In the years since the publishing of War Child, Wagner has occasionally written short stories featuring Hunter Rose, and most recently launched an eight issue mini-series, Behold the Devil, which is to fill in a secret of Hunter Rose. Behold began publishing in November 2007.
Publication history 
The early stories 
Comico Primer #2 (1982) contained the first Grendel story, introducing debonair master-criminal Hunter Rose and his nemesis, Argent the wolf. Grendel soon got his own black-and-white title, published by Comico, which lasted three issues. It ended prematurely, mid-story, because of Comico's financial issues. Wagner considers these stories a "rough draft". These issues, along with the aforementioned Grendel story from Comico Primer #2, were collected for the first time ever in the Grendel Archives collection in 2007, just in time for the 25th anniversary of the publication of the first Grendel story. The collection included an introduction by Wagner explaining the situation which led to the creation of Grendel, and dismissing rumors that he was unhappy to have the early work available.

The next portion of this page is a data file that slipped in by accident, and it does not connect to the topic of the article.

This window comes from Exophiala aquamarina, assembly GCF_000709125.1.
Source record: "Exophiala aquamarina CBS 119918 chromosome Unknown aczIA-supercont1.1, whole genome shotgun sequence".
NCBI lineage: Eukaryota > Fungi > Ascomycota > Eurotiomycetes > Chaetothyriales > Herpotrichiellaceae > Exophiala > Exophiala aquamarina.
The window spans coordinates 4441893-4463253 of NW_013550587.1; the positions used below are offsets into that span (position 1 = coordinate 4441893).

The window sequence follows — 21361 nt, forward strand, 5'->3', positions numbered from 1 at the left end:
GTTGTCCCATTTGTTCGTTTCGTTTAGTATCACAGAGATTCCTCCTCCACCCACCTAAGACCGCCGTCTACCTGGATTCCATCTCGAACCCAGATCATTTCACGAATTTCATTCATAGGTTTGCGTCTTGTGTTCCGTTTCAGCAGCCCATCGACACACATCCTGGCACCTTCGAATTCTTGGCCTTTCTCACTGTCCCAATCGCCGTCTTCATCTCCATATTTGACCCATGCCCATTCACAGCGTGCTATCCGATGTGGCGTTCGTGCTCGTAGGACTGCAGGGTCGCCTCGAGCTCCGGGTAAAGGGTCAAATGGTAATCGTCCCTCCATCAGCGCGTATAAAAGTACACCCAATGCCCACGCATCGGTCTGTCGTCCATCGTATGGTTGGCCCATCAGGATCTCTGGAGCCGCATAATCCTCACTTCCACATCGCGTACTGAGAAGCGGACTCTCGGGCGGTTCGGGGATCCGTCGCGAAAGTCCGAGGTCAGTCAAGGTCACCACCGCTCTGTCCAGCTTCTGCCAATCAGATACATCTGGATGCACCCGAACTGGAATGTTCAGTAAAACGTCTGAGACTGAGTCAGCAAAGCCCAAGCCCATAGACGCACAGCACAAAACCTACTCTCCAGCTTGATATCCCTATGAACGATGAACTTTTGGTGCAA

Devil by the Deed 
As a backup story in his other series, Mage (1984–1986), Wagner reworked and retold Hunter Rose's story in its entirety. It was collected by Comico in 1986. A new edition, recolored by Bernie Mireault, was published by Dark Horse in 1993. In 2007, it was released in hardcover colored only in black, white, and red. An experiment in illustrated fiction, the panels combine to form something of a static whole on each page, often likened to a stained glass window. Each page is both one picture and several images, arranged much less sequentially than in typical comic book narrative. All of its text appears in accompanying captions, presented as excerpts from a non-fiction book about Hunter Rose.
The story begins with an extraordinarily gifted boy, his name only given as Eddie. Because victory in his endeavors came so easily to him, it all seemed meaningless. In despair, he threw a world-championship fencing match, and began a torrid affair with Jocasta Rose, a trainer twice his age. When Jocasta died, Eddie left behind his former life and took on a new persona - or rather two. He became Hunter Rose, successful novelist and socialite, and Grendel, elegant costumed assassin and crime boss. Grendel was hunted relentlessly by Argent, a several hundred year old Native American man-wolf cursed with a thirst for violence, working for the police in an effort to turn his curse to good.